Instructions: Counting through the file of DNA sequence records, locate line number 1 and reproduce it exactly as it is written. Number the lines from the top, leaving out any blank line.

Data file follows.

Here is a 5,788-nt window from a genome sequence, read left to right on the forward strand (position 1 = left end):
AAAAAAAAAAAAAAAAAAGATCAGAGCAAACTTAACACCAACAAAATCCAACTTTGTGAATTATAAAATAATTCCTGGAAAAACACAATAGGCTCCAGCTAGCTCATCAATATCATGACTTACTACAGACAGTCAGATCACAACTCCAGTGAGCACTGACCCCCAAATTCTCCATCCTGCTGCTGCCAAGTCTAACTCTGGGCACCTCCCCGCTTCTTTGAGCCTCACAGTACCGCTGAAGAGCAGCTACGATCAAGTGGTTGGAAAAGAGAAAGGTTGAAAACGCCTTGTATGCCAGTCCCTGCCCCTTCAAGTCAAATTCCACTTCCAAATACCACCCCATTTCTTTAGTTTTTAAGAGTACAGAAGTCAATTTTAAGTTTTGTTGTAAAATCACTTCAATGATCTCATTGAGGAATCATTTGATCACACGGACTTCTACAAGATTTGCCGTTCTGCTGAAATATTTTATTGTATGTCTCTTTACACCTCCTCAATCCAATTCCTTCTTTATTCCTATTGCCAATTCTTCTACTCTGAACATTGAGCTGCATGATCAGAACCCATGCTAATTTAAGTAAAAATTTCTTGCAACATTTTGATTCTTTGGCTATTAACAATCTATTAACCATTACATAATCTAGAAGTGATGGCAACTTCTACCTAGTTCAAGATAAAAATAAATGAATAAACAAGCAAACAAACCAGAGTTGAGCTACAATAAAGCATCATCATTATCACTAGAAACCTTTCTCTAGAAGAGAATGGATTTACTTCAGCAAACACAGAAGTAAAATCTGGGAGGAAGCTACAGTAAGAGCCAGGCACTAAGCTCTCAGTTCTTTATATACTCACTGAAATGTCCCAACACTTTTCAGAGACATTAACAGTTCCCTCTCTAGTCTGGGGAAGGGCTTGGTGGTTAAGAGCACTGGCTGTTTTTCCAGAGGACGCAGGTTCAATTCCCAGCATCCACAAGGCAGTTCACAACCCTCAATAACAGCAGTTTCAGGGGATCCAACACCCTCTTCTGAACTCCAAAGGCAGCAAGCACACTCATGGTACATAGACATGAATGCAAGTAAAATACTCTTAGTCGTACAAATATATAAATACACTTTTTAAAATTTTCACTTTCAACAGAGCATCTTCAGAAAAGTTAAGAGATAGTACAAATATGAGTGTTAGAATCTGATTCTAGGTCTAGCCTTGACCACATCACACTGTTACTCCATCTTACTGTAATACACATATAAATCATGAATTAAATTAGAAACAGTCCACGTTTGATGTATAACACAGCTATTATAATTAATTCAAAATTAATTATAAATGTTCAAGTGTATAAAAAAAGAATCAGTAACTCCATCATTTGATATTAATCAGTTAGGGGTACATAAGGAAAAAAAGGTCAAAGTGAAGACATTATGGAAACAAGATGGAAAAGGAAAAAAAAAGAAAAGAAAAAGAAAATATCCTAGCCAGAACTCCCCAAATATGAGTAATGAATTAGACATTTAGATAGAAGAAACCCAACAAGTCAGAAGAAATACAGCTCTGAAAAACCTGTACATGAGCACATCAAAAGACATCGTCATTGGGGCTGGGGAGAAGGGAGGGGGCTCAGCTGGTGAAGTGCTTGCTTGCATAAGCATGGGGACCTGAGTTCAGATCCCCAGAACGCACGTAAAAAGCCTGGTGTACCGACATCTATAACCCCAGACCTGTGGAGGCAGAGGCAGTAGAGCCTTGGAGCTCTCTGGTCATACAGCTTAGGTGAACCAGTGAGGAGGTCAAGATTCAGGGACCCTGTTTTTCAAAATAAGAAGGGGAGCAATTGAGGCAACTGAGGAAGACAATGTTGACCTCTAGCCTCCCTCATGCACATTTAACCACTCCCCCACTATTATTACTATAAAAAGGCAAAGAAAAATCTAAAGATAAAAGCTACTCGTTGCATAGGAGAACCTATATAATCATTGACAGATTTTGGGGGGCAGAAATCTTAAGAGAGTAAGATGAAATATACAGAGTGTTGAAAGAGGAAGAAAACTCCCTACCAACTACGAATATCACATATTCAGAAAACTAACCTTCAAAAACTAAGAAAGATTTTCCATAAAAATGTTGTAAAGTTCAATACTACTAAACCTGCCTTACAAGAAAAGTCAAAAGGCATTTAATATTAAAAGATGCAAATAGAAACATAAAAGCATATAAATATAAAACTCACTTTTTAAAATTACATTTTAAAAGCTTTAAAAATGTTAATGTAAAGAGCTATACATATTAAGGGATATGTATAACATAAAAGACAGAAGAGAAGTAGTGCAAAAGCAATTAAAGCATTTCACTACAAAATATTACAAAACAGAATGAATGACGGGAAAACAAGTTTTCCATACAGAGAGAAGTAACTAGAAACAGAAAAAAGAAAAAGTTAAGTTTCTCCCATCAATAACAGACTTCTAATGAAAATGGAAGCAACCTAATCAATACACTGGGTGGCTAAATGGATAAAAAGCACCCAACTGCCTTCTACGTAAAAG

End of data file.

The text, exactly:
Here is a 5,788-nt window from a genome sequence, read left to right on the forward strand (position 1 = left end):